In Bundaberg Base Hospital, in a regional area of Queensland, there was difficulty in recruiting good doctors. Decisions on staffing were made through Queensland Health's hierarchical system based in Brisbane. In 2003, Jayant Patel became director of surgery. Totally self-confident, he was ready to put in long hours, and especially eager to undertake surgery. Patel endeared himself to administrators: his many operations brought money to the hospital, helping to balance the budget.
[District Manager Peter] Leck, ever the responsible business manager, would later caution against moving too quickly on any complaints about Patel lest the hospital lose the financial benefits he brought it. (p. 26)
Toni Hoffman, nurse unit manager of the intensive care unit, saw the results of Patel's surgeries and was disturbed by his rude manner and apparently outdated knowledge. She reported her concerns, but nothing was done. She persisted, with the same response. "She again followed up the meeting with a written report. Again she heard nothing." (p. 27) Patel had too many friends in the right places. Hoffman continued to document problems and make reports, watching too many botched operations to remain complacent. She was a model whistleblower who, unlike most, had the satisfaction of complete vindication.
As is so common, her efforts took a long time to have any impact. Complaining to officials up the system didn't work. What broke the case open was publicity. Hoffman contacted Rob Messenger, her local member of state parliament, who raised concerns under the protection of parliamentary privilege. Journalists then pursued the story over many years.
Even after the story broke, Queensland Health officials tried to contain it.
Leck was communicating with a zonal manager about the release of Hoffman's letter to the public and told him that the minister had told everyone that leaking confidential information including patient information was unacceptable and that whilst he supported freedom of speech in terms of raising matters with MPs, he would not tolerate the leaking of such information. (87)
However, these regard actions were insufficient to contain the emerging scandal. It turned out that two US health systems had put restrictions on Patel performing certain surgical procedures. He lied on his application to Queensland Health and, due to lack of scrutiny, the black marks on his track record slid through the vetting system. After being exposed, Patel went back to the US. It took years for his extradition, trial and appeals. He is now in prison.
The three authors of Deadly Healthcare provide a vivid picture using several perspectives. They delve into Patel's training in India and his appointments in US states, showing how a certain type of grandiose personality can win powerful allies despite poor performance. They examine Queensland Health's dysfunctional management systems. They look closely at how Patel was able to get into a position for which he was not qualified and where, against regulations, he had no supervisor, setting the scene for disastrous consequences for patients. They look at research and practice on building robust medical systems and at what can be done in Queensland and elsewhere to prevent abuses.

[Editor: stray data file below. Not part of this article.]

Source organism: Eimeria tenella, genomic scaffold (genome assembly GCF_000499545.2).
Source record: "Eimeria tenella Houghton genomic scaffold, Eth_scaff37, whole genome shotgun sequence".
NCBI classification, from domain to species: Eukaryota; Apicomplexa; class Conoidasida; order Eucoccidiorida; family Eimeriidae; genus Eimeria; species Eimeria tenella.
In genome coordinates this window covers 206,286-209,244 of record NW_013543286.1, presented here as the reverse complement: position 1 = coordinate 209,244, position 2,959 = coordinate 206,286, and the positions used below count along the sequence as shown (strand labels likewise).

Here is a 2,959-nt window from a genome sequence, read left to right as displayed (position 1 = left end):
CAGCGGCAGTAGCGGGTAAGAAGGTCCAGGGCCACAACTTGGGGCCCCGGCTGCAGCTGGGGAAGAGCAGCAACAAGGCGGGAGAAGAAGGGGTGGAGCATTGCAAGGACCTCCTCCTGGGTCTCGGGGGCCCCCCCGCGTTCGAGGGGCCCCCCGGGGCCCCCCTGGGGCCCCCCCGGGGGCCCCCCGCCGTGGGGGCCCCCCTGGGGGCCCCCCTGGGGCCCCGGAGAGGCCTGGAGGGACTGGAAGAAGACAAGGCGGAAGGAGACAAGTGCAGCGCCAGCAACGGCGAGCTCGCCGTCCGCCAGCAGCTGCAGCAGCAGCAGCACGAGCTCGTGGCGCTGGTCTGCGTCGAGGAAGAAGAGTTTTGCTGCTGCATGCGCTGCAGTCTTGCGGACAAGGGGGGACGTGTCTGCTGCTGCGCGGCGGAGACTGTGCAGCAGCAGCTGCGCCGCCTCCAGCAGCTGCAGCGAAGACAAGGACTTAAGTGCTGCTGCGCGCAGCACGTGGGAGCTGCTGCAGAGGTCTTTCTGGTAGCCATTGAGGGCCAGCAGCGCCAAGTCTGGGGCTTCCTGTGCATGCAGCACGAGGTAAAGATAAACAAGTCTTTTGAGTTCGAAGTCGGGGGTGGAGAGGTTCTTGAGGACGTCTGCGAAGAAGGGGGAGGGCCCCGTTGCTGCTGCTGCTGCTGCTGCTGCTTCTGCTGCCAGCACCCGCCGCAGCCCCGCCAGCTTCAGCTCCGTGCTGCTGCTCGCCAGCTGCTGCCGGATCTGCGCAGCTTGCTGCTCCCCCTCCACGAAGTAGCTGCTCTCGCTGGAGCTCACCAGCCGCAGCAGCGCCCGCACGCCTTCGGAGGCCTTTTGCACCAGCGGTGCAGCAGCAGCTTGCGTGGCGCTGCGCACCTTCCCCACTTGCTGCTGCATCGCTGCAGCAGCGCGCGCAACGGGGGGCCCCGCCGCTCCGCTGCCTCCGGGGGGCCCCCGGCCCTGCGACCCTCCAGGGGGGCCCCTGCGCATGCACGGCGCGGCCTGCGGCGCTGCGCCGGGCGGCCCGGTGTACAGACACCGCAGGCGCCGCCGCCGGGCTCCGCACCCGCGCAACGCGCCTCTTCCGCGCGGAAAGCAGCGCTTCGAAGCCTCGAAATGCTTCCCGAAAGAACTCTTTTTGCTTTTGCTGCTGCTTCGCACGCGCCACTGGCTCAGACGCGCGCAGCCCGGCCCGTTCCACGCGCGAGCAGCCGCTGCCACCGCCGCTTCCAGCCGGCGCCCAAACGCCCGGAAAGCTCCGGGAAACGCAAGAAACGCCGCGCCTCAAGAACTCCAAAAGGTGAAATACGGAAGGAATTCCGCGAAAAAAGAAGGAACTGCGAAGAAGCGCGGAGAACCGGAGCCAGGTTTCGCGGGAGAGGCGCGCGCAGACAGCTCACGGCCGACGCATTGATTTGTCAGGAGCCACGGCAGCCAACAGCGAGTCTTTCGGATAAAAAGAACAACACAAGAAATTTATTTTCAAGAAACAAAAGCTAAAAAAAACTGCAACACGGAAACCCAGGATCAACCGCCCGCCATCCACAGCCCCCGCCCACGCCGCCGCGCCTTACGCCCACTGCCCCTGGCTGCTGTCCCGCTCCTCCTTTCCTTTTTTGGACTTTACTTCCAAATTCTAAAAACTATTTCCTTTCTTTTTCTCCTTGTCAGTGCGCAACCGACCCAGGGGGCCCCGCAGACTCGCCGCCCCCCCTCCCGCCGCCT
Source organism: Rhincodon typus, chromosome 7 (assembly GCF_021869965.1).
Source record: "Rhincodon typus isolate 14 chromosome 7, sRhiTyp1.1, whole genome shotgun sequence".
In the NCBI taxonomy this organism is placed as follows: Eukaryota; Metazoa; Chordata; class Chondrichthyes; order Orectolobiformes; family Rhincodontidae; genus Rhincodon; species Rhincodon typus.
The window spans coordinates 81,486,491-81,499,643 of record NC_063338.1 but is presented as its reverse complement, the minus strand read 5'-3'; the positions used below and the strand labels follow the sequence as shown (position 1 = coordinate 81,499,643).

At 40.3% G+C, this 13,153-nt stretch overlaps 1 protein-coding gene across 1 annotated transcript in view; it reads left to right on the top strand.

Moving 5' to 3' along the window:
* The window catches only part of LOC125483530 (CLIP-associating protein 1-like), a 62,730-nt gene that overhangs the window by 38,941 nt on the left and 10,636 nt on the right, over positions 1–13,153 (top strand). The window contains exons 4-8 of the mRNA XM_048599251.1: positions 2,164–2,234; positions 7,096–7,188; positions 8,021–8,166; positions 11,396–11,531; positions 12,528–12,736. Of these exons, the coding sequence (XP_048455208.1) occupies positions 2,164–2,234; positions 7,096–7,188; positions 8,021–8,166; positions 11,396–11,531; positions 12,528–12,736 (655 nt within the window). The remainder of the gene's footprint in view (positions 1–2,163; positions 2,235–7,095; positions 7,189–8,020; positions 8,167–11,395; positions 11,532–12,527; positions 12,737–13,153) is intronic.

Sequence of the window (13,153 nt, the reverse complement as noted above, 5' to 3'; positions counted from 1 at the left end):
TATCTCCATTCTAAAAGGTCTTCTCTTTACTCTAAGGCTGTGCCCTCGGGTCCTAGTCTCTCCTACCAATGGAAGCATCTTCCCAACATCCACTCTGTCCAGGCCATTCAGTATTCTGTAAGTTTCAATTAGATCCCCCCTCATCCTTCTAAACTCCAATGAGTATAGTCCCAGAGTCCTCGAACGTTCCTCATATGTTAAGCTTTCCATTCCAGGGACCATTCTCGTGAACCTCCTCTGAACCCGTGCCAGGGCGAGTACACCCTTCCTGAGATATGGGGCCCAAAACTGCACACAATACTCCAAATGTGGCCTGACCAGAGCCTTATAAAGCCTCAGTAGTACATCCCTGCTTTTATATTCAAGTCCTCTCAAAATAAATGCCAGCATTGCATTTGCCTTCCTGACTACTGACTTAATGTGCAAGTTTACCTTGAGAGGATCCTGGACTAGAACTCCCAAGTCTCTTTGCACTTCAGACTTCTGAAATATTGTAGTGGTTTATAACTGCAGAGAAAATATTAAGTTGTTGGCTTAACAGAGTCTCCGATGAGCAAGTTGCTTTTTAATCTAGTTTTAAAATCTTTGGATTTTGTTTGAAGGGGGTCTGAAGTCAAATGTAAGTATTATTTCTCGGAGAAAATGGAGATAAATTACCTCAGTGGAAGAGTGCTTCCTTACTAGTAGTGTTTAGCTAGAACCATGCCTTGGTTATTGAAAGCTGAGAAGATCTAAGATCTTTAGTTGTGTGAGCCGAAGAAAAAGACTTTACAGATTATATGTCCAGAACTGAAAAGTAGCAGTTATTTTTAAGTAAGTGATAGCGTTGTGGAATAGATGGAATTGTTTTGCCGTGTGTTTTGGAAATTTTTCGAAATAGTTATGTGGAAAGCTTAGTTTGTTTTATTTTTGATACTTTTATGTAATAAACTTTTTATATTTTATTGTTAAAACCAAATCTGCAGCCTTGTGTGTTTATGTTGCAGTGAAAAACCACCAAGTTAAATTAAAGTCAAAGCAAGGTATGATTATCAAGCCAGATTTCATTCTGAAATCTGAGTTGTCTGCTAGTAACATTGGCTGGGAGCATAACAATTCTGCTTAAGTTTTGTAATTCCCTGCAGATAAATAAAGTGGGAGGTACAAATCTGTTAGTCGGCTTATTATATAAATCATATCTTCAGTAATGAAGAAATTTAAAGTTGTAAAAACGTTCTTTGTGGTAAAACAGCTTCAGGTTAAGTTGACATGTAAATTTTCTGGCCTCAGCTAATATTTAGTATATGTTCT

Deadly Healthcare tells the story of Patel and Queensland Health in an accessible, informative fashion. The media most common portrayed Patel as a rogue doctor. That is accurate on its own, but is only a partial picture. Patel wreaked damage because he operated in a bureaucratic system in which high-level decision-making driven by financial considerations was largely divorced from on-the-ground health needs. The Queensland state government didn't provide enough funding for the health sector, and decisions about operations were often made for the wrong reasons.
The Patel saga can be interpreted as a symptom of a sick medical system. Toni Hoffman made a difference by blowing the whistle on Patel, though it was a long struggle. The bigger problem is how to challenge such a system as a whole, to bring about beneficial change so that fewer cases like Patel ever arise. This suggests that whistleblowing needs to be supplemented by organisational activism. However, this will never be easy when even well-documented damage from a rogue surgeon is not enough to trigger change internally and publicity is the only thing that will make anyone take notice. Publicity was abhorred by Queensland Health.
Leck testified himself that they were required to make decisions according to a risk management matrix which rated significant statewide adverse publicity at the same level as loss of life. Loss of reputation of Queensland Health was equated with the loss of a patient's life. (87)
Based on examination of a number of rogue-doctor cases, the authors sum up some of the lessons and dilemmas.
An outstanding feature of the case histories of most rogue doctors is that early concerns were not investigated to the satisfaction of the whistleblowers. Consequently, whistleblowers are forced to go outside the system, using the media, public protest or political lobbying to have their concerns properly investigated. Patel's case is clear example of how such actions, while well-intended and indeed necessary, can erode confidence in an entire hospital, placing immense stress on staff, patients and families. This is not to blame the whistleblowers but to make the point that open, honest and timely investigation undertaken within an organisation avoids the potentially damaging aftermath - an aftermath which, paradoxically, can make people fearful of disclosing mistakes in the future. Unfortunately, many modern health organisations are renowned for their gap between rhetoric and reality. Some may even have a long-standing culture of concealment, blame and scapegoating. (110)
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